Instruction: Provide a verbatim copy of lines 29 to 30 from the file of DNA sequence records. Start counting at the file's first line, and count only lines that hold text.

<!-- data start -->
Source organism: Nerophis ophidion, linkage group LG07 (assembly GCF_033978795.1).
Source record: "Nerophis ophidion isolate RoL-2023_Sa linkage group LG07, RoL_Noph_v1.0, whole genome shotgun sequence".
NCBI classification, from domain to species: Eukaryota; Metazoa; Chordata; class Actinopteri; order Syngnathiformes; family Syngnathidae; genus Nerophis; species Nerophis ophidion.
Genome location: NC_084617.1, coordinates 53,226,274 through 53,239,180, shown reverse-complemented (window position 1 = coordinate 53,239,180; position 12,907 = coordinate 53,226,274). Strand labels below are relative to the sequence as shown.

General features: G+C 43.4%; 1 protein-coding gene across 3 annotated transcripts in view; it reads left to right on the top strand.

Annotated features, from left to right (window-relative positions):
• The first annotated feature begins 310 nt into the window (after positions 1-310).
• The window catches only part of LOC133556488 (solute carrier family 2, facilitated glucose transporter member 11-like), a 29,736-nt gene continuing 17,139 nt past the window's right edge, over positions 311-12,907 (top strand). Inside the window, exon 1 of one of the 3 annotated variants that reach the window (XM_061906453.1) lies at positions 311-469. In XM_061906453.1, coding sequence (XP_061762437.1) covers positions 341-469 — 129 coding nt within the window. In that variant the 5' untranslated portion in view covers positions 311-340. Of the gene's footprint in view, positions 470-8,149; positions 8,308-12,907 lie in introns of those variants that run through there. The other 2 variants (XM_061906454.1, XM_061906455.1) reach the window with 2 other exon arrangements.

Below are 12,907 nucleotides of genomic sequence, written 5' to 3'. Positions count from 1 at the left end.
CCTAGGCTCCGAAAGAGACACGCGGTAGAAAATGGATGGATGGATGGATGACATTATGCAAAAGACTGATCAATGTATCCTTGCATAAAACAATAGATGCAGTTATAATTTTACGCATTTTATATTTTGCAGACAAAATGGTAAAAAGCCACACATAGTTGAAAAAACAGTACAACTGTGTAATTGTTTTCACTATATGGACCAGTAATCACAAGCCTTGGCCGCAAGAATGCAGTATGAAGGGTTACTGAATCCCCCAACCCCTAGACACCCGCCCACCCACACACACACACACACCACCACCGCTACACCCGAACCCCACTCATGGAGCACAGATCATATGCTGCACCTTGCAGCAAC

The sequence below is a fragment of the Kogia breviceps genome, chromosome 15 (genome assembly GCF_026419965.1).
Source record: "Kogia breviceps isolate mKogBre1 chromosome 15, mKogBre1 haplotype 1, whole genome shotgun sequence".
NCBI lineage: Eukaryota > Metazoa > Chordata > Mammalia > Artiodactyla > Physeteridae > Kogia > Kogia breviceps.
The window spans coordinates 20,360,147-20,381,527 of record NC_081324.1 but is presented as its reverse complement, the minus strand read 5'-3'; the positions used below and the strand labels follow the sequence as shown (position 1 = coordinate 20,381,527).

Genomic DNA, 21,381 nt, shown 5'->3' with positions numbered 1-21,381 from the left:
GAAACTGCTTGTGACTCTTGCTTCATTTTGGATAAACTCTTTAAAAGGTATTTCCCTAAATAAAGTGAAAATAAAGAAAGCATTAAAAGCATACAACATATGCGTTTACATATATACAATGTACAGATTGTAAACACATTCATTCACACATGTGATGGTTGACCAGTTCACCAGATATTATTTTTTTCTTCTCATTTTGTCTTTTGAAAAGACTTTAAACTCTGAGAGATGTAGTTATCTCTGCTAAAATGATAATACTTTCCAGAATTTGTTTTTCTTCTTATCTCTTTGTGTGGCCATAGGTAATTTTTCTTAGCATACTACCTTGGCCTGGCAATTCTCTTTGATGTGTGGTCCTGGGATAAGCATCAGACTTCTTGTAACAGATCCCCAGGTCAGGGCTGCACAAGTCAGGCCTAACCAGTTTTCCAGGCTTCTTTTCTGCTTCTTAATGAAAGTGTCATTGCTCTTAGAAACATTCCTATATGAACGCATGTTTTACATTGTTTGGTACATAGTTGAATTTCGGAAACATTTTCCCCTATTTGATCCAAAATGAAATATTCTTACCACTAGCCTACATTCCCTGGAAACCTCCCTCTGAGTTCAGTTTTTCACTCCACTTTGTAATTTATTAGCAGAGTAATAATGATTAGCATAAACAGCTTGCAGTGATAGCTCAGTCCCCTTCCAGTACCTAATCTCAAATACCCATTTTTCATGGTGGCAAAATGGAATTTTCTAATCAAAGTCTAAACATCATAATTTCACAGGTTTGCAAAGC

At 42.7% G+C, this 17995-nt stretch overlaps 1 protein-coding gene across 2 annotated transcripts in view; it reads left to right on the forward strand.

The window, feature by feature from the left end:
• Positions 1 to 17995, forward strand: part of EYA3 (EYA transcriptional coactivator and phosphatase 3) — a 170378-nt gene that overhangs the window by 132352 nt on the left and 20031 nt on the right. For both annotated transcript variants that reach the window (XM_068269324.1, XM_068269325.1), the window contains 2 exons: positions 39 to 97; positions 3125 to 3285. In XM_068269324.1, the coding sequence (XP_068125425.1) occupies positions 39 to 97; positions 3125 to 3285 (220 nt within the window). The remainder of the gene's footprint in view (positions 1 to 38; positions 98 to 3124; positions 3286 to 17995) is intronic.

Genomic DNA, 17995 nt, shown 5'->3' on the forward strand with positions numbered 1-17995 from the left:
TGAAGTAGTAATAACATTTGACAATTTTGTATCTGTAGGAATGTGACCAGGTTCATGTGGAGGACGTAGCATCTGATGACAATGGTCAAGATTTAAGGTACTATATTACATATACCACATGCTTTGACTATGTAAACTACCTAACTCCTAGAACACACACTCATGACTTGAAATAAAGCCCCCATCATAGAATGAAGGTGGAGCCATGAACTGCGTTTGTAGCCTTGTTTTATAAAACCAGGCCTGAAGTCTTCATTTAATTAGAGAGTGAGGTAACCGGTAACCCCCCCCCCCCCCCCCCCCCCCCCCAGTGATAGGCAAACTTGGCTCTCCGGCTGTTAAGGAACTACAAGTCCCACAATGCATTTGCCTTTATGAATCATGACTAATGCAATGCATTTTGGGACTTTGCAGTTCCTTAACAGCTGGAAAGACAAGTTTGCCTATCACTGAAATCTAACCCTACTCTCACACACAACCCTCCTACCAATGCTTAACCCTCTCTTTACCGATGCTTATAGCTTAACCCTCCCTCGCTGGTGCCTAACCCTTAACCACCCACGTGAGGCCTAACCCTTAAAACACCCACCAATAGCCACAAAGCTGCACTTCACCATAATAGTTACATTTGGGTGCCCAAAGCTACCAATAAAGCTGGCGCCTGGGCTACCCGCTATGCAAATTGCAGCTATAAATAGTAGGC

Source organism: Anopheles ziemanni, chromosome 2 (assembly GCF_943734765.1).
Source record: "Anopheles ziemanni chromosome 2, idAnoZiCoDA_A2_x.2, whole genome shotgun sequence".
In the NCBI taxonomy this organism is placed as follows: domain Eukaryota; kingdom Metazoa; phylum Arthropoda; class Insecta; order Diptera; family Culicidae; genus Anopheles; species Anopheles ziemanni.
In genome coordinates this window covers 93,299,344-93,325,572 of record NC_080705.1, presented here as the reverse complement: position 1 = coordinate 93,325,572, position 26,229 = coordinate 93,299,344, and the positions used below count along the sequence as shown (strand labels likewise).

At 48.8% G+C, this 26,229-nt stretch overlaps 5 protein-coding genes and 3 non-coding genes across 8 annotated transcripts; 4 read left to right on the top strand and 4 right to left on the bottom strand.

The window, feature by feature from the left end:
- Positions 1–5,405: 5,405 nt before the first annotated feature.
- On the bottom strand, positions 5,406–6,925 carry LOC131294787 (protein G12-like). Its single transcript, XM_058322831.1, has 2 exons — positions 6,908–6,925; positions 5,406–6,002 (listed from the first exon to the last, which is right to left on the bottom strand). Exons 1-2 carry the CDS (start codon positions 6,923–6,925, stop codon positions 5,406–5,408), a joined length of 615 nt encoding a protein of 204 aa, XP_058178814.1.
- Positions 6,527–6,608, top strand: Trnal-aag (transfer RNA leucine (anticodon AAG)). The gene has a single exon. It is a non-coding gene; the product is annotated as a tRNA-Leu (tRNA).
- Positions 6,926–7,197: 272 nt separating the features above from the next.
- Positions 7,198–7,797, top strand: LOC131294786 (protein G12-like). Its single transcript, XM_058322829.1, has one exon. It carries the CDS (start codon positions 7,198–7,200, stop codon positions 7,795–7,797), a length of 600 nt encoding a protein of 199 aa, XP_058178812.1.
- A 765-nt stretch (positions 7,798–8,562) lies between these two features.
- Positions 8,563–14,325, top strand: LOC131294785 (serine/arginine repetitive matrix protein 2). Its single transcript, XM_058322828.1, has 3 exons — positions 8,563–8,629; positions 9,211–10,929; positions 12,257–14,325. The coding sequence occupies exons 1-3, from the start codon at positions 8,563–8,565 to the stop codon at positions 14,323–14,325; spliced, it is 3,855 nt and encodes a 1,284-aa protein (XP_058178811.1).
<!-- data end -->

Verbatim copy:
- On the bottom strand, positions 5,406–6,925 carry LOC131294787 (protein G12-like). Its single transcript, XM_058322831.1, has 2 exons — positions 6,908–6,925; positions 5,406–6,002 (listed from the first exon to the last, which is right to left on the bottom strand). Exons 1-2 carry the CDS (start codon positions 6,923–6,925, stop codon positions 5,406–5,408), a joined length of 615 nt encoding a protein of 204 aa, XP_058178814.1.
- Positions 6,527–6,608, top strand: Trnal-aag (transfer RNA leucine (anticodon AAG)). The gene has a single exon. It is a non-coding gene; the product is annotated as a tRNA-Leu (tRNA).